The new British Prime Minister Theresa May announced six members of her cabinet today.

Amid a sweeping crackdown on dissent in Egypt, security forces have forcibly disappeared hundreds of people since the beginning of 2015, according to a new report from Amnesty International.

It's an "unprecedented spike," the group says, with an average of three or four people disappeared every day.

The Republican Party, as it prepares for its convention next week has checked off item No. 1 on its housekeeping list — drafting a party platform. The document reflects the conservative views of its authors, many of whom are party activists. So don't look for any concessions to changing views among the broader public on key social issues.

Many public figures who took to Twitter and Facebook following the murder of five police officers in Dallas have faced public blowback and, in some cases, found their employers less than forgiving about inflammatory and sometimes hateful online comments.

As Venezuela unravels — with shortages of food and medicine, as well as runaway inflation — President Nicolas Maduro is increasingly unpopular. But he's still holding onto power.

"The truth in Venezuela is there is real hunger. We are hungry," says a man who has invited me into his house in the northwestern city of Maracaibo, but doesn't want his name used for fear of reprisals by the government.

The wiry man paces angrily as he speaks. It wasn't always this way, he says, showing how loose his pants are now.

Ask a typical teenage girl about the latest slang and girl crushes and you might get answers like "spilling the tea" and Taylor Swift. But at the Girl Up Leadership Summit in Washington, D.C., the answers were "intersectional feminism" — the idea that there's no one-size-fits-all definition of feminism — and U.N. climate chief Christiana Figueres.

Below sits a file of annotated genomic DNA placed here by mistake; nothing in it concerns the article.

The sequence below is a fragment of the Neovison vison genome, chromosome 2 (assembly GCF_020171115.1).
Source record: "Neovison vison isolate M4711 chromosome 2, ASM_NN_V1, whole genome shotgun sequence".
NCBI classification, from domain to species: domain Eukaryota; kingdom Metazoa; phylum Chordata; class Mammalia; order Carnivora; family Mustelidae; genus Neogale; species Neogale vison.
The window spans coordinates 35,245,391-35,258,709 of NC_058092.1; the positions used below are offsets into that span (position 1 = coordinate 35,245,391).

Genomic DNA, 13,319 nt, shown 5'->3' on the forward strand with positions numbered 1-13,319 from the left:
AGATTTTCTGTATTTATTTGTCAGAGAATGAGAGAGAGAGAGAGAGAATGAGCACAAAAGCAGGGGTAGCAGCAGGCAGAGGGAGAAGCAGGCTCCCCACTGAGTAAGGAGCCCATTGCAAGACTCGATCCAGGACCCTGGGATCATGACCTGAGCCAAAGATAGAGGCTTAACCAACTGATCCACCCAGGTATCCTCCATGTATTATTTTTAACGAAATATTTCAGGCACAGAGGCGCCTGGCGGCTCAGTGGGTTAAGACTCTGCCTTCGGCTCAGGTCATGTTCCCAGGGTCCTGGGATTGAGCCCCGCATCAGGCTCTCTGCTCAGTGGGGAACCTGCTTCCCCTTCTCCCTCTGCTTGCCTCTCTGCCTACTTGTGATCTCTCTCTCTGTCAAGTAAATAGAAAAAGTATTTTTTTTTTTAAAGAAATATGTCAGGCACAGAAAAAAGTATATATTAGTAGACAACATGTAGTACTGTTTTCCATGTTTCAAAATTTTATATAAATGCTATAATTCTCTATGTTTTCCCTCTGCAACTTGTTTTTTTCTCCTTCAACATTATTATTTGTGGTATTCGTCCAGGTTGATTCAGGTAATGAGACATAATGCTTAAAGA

Copyright 2016 NPR. To see more, visit

Copyright 2016 NPR. To see more, visit

Copyright 2016 NPR. To see more, visit

Copyright 2016 NPR. To see more, visit


President Faces Tough Questions On Latest NSA Leaks

Aug 9, 2013
Originally published on August 9, 2013 3:04 pm

President Obama, appearing Friday for his first news conference in more than three months, will no doubt be fielding tough questions on a new round of revelations regarding the NSA's top-secret electronic surveillance programs.

Earlier this week, Obama, appearing on The Tonight Show, denied that the U.S. runs "a domestic spying program," saying, however: "What we do have are some mechanisms where we can track a phone number or an email address that we know is connected to some sort of terrorist threat," he said.

In the past few days, The New York Times and The Guardian have published stories detailing the extent to which the National Security Agency is authorized to search key names, user names, email addresses and Internet Protocol addresses connected to Americans' emails.

On Thursday, The Times reported that:

"The National Security Agency is searching the contents of vast amounts of Americans' e-mail and text communications into and out of the country, hunting for people who mention information about foreigners under surveillance, according to intelligence officials."

The surveillance was authorized by a 2008 law, the FISA Amendments Act, "in which Congress approved eavesdropping on domestic soil without warrants as long as the 'target' was a noncitizen abroad. Voice communications are not included in that surveillance," the paper said, quoting an unnamed senior official.

On Friday, The Guardian — which has been the source of several reports based on former NSA contractor turned leaker Edward Snowden — elaborates on the email surveillance, saying a "glossary document" issued to operatives in the NSA's Special Operations Division, which runs the Prism program, authorizes searches of email and text of "both American citizens and foreigners located in the U.S."

Section 702 of the FISA Amendments Act, approved on Oct. 3, 2011, allows "for use of certain United States person names and identifiers as query terms when reviewing" collected data, The Guardian says, quoting from the glossary, which nonetheless warns: "analysts may NOT/NOT [not repeat not] implement any USP [U.S. persons] queries until an effective oversight process has been developed by NSA and agreed to by DOJ/ODNI [Department of Justice/Office of the Director of National Intelligence]."

The document, which the newspaper says appeared to have been last updated in June 2012, doesn't say if the oversight process was ever developed or approved.

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